Michigan's seasons are changing.  As anyone who has spent a lot of time here knows, it's a relatively quick process, akin to a well-placed kick between the legs.  From daytime high's near 90F in September, we're expecting lows of 40F lately in southeast Michigan. And thus, a young* man's desires turn from pale golden to ruby and garnet.  In other words, it's red wine time.  What follows are brief tasting notes on a few Michigan reds, from the predictably sweet/dull to a few drier standouts. What my exploration into Michigan wines has taught me thus far is that Michigan growers and vintners are a beautifully mixed bag of brilliant, tired, old-school, creative hot-shot and huckster--but the work ethic shows through.  I say that because it can be difficult climate for grapes, especially red varietals.  But it IS workable.  The Loire region of France and the Willamette Valley in Oregon have proven it.  What's been missing is hotter summers, and plain old fashioned experience.  And Michigan is slowly gaining more of both. I still haven't found a wine able to go the Spinal Tap "1 more, up to 11", but we're getting closer. The Sacrificial Lamb

Unfortunately, truly old school.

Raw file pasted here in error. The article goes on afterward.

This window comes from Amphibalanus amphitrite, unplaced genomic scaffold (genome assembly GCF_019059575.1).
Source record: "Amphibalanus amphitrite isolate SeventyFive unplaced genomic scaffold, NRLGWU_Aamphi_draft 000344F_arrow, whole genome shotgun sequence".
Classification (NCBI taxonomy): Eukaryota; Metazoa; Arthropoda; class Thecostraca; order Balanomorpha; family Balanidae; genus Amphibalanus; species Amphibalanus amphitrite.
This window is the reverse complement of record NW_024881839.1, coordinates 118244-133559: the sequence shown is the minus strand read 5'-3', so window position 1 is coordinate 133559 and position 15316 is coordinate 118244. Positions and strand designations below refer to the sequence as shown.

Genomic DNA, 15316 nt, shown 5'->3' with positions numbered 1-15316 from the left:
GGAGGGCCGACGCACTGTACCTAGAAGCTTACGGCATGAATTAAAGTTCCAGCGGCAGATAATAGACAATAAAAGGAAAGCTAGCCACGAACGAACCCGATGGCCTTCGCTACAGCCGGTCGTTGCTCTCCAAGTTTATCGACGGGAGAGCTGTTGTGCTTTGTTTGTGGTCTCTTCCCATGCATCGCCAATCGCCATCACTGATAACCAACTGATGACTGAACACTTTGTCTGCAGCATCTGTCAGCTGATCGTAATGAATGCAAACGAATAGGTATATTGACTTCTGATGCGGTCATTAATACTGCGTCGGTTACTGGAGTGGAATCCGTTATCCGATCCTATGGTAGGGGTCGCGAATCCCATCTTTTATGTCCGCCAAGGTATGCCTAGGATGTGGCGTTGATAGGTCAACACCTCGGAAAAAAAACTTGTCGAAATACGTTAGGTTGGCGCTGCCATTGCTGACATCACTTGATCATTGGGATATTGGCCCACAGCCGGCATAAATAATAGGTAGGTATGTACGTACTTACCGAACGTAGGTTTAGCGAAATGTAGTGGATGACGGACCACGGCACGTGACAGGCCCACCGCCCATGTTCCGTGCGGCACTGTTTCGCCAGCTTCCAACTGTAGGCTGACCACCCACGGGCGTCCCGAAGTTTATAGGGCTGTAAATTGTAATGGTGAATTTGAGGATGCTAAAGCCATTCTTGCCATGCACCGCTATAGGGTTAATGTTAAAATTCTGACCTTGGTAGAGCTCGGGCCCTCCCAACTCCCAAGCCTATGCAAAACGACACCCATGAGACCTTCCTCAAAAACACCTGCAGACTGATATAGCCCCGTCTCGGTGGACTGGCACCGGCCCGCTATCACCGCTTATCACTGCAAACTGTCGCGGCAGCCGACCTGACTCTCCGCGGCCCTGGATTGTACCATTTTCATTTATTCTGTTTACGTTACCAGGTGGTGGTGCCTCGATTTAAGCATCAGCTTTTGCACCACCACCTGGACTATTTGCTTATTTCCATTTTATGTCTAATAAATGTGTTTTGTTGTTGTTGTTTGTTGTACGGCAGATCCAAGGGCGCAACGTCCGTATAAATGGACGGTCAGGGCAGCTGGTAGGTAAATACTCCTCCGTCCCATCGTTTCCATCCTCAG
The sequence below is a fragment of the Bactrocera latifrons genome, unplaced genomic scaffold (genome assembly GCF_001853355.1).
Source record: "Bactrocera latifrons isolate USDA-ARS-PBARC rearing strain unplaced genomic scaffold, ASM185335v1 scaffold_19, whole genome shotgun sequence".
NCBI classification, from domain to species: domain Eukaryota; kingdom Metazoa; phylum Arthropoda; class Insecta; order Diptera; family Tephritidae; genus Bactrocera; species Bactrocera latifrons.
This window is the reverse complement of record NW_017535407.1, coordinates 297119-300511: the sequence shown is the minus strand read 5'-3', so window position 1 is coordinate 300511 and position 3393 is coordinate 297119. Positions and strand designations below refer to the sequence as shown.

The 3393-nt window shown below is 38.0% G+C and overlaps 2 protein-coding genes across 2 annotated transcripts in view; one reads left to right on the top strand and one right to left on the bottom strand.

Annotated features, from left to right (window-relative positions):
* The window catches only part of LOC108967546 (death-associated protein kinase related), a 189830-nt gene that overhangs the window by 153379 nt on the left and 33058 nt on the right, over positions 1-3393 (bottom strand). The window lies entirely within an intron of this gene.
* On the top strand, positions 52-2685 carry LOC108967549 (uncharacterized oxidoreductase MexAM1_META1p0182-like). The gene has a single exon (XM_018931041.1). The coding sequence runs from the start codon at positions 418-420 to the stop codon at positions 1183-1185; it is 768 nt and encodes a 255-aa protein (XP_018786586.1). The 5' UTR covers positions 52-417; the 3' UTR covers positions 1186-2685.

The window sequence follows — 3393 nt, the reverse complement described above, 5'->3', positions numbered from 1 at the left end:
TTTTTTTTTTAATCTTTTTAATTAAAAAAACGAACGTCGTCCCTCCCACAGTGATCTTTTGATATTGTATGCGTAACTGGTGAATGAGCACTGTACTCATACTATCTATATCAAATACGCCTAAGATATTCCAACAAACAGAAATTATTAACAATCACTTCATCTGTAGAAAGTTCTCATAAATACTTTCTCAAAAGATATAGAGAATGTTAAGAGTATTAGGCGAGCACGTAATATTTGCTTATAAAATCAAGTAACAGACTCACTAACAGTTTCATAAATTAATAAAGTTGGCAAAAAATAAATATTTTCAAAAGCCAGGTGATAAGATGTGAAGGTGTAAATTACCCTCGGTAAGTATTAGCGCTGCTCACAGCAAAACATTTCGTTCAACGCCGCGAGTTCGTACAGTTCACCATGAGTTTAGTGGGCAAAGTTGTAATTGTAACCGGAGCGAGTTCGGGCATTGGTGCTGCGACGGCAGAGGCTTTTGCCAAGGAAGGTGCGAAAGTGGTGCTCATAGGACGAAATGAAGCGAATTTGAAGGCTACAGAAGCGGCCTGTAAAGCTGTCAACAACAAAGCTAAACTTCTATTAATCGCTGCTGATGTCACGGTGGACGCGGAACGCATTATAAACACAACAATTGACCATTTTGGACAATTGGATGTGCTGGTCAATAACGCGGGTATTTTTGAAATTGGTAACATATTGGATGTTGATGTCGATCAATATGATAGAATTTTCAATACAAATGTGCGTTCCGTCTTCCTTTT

Peninsula Cellars Old School Red NV Old Mission Peninsula.  At 10% Alcohol this should NOT be labeled a "DRY Red Table Wine" (about $15) This is an entry level wine from a another old Michigan farm that specialized in apples and cherries until diversifying into grapes in 1991.  Like other local wineries, their tasting room is a renovated 19th century schoolhouse, and that features in their marketing as well.  While I'm certain that they have better offerings, this bottle did not impress. Properly a semi-dry or sweeter, this is a tart cherry-flavored sweet red, which I have grown less and less fond of.  Very fruit-forward with little to no oak.   I just don't understand the sweet red wine that is so common in Michigan.  Disturbingly, I've seen more and more sweet reds marketed locally from other states, even California.  I think it's a fad for the lazy winemaker, tapping into a niche that many haven't served in decades, although I can't vouch for Peninsula Cellars' sales.  I'll be happy when tastes change--good riddance. 4/11, and that's being generous. Franc From Around the Way As I wrote earlier this year, I'm a fan of the acidic Cab Franc's from Chinon, in the Loire region of France.  Generally great with game birds, these cool climate grapes are doing very well in Michigan.  I managed to score a few examples to do a local version of the Franc VS Franc battle.  While they're not ready to challenge the better Cali and French versions, all of these are recommended, especially with locally harvested birds. The Baseline